THE BLOG

The Unbearable Kindness of Strangers

16/03/2015 14:51 GMT | Updated 16/05/2015 10:59 BST

I have been travelling for just over six months and haven't put finger to keyboard for the whole time beyond the weekly reassuring email home. The good English girl that is still left in me feels like I should apologise for being so slack and not meeting expectations. The gutsy traveller in me, who has negotiated her way all the way across the world thinks I will own my lack of writing.

In some ways it has been an unconscious choice. I have simply been busy, seeing and doing and living. In others it has been deliberate. I have faithfully kept a journal that has been a great comfort and a great resource in looking back over my trip so far. Reading though it I am profoundly grateful that I didn't try and force my feelings into any sort of coherence at the time. The words in my journal are a swirling mass of emotion and experience. At times they are a euphoric outpouring and others express visceral loneliness. I imagine that had I tried to manhandle them into an 800 word encapsulation of a moment it would have been like going up to an impressionist painting with a microscope: all sorts of lovely colours but no sense of the big picture.

For now I am still. I find myself sat on a balcony on Melbourne's Southbank with a Diet Coke in hand (they haven't converted me to coffee just yet) and I finally feel that I can look back at the past months and see them as a whole that has a sense and a meaning.

For me if travelling could be summed up by a noise, it would be the sound of breath catching in your throat. At times this has been through sheer astonishment at the beauty of the world. I was to be found speechless with tears streaming down my face as I flew over the Grand Canyon, and laughing for joy watching a mother whale off the coast of New England teach her baby how to leap out of the water and crash back into it splashing him. Sometimes it has been through exhilaration, plunging in a rickety buggy down a 100ft vertical drop in a Peruvian desert or swimming with sharks in Fiji. And at times it as been with frustration and homesickness.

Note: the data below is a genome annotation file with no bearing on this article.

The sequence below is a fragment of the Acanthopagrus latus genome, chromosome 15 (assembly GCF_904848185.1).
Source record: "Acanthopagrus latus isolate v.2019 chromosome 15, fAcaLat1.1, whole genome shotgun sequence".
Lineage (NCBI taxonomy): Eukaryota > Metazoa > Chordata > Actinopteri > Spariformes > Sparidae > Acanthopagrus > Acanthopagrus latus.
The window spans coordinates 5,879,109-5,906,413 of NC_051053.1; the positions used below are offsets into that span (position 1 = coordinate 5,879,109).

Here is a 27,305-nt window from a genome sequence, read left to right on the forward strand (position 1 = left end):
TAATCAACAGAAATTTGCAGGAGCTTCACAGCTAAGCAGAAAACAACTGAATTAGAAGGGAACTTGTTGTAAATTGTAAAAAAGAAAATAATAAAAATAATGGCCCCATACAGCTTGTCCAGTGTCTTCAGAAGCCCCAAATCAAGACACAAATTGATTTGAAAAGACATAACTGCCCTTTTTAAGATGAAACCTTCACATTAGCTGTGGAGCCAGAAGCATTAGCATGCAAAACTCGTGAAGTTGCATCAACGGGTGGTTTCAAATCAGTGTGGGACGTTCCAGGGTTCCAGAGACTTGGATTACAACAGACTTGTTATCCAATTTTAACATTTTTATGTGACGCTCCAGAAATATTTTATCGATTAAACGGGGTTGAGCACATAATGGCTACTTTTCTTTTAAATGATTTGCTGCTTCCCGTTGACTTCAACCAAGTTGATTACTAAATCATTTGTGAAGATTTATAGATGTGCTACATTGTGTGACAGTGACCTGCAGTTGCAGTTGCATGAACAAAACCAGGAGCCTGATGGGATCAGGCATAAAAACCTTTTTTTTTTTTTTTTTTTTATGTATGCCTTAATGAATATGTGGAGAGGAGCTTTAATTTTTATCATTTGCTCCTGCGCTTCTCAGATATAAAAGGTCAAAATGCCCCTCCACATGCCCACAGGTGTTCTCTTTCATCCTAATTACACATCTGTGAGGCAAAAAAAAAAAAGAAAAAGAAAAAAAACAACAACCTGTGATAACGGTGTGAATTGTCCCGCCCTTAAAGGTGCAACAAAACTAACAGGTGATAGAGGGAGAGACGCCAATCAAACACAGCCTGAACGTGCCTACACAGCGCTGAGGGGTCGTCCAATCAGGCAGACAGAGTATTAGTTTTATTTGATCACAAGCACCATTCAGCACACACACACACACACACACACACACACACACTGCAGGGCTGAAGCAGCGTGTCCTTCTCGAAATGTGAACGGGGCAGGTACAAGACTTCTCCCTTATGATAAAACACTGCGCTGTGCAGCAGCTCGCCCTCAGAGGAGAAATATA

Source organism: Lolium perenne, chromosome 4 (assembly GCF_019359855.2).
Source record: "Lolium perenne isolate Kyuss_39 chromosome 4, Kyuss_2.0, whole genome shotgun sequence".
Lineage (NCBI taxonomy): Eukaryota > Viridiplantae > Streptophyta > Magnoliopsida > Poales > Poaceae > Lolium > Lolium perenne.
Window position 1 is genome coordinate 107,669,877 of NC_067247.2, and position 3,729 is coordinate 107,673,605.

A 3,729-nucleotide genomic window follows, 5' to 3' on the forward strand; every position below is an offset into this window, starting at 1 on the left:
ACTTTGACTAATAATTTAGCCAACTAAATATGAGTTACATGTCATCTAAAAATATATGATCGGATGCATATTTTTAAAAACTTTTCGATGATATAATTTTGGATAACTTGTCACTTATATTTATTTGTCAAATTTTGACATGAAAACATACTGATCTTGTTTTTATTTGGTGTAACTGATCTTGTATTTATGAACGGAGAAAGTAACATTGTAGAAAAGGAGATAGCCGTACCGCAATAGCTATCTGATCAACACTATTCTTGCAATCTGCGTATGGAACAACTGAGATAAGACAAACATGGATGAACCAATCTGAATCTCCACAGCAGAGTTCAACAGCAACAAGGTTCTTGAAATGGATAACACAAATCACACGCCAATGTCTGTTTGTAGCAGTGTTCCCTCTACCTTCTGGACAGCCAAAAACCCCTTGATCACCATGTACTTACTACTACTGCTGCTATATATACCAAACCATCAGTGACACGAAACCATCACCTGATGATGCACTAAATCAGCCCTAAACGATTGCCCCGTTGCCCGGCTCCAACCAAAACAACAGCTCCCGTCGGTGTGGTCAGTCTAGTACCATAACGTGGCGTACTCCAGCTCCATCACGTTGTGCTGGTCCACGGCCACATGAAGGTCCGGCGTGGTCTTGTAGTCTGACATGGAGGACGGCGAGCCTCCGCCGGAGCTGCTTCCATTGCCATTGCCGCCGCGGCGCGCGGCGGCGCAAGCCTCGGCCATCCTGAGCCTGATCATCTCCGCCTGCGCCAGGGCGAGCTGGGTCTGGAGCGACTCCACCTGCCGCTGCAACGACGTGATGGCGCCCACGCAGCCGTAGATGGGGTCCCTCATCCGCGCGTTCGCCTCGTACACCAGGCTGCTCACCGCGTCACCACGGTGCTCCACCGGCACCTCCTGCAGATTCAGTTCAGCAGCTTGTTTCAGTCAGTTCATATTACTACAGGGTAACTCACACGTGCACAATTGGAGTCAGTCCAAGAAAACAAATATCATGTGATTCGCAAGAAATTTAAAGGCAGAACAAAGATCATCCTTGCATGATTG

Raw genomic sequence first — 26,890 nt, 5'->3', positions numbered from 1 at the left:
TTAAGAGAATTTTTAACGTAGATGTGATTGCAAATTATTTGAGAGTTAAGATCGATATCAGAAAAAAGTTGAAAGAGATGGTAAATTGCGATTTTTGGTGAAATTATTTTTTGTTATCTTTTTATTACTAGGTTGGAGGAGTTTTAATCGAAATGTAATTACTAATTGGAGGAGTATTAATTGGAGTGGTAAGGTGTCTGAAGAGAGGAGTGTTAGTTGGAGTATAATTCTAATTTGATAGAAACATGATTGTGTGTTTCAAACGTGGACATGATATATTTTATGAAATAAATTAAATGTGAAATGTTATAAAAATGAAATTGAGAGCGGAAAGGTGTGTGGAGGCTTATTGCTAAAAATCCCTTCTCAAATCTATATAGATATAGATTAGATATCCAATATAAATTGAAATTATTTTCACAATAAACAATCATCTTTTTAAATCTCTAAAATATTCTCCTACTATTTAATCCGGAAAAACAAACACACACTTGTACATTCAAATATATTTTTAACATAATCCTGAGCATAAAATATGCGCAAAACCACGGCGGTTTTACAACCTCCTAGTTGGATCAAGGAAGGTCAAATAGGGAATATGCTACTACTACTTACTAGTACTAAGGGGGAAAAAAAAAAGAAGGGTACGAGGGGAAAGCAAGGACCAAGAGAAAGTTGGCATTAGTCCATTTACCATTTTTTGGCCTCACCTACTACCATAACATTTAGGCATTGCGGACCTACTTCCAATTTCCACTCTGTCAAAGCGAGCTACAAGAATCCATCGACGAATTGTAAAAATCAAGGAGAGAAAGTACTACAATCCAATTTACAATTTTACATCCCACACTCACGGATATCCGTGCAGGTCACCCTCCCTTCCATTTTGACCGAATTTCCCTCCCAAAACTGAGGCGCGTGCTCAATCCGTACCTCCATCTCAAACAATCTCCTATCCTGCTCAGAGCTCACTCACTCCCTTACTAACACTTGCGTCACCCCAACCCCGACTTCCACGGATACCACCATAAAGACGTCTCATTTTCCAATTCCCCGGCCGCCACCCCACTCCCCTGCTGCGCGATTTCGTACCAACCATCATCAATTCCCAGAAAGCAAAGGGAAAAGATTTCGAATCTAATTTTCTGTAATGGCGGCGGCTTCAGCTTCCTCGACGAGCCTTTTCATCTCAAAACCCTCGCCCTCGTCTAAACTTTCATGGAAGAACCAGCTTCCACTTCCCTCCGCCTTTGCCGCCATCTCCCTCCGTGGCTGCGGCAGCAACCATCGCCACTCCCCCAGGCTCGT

If I could condense it into one feeling though perhaps it would be gratitude. This is also at the core of the most important lesson I have learnt: that the world is chock full of kindness. I have been profoundly lucky to have experienced countless acts of kindness as I have moved across three continents. From small acts of extraordinary kindness such as the Policeman in Buenos Aires who despite coming from a football fuelled riot shift battered and exhausted, as the only person who spoke English helped me report when I had been robbed and having removed his riot gear drove me safely to my hostel because I didn't want to walk down the road on which it had happened.

I have also experienced huge generous acts of hospitality from people I had never even met. A friend of my father's, Rebecca took me in when I first arrived in New York as my very first stop. She made sure that I wasn't overwhelmed but that I was happy and settled in the Big Apple. Cass and Louis, friends of my mother that she had met at a book group years previously, took me in to their daughter's tiny old bedroom full of books and magazine and fed me delicious home cooked food before sending me out to the Smithsonian with a map and a plan. Cici and Kel, the brother of a friend's husband and his lovely wife hosted me in Cusco when I had been struck by a Peruvian parasite and nursed and nurtured me back to health. The family of a guy I had met in a hostel in Boston treated me like a princess when I stayed with them in Rosario Argentina. The family of a university friend of my father took me in for seven whole weeks in New Zealand and treated me as a full member of the family, right down to the stocking under the Christmas tree for the first Christmas I had ever spent away from my own family. And here I am now in the lovely apartment sourced by my Godmother's nephew, at home, as far away from my home as it is geographically possible to be.

This then has been the first and most important lesson I have learnt while travelling. Not that the world is more unbelievably beautiful and magical than any picture or word could describe which is undoubtably true, but that, despite what we may be being led to believe in the media, the world is full to the brim with kindness and generosity. For that I am truly grateful.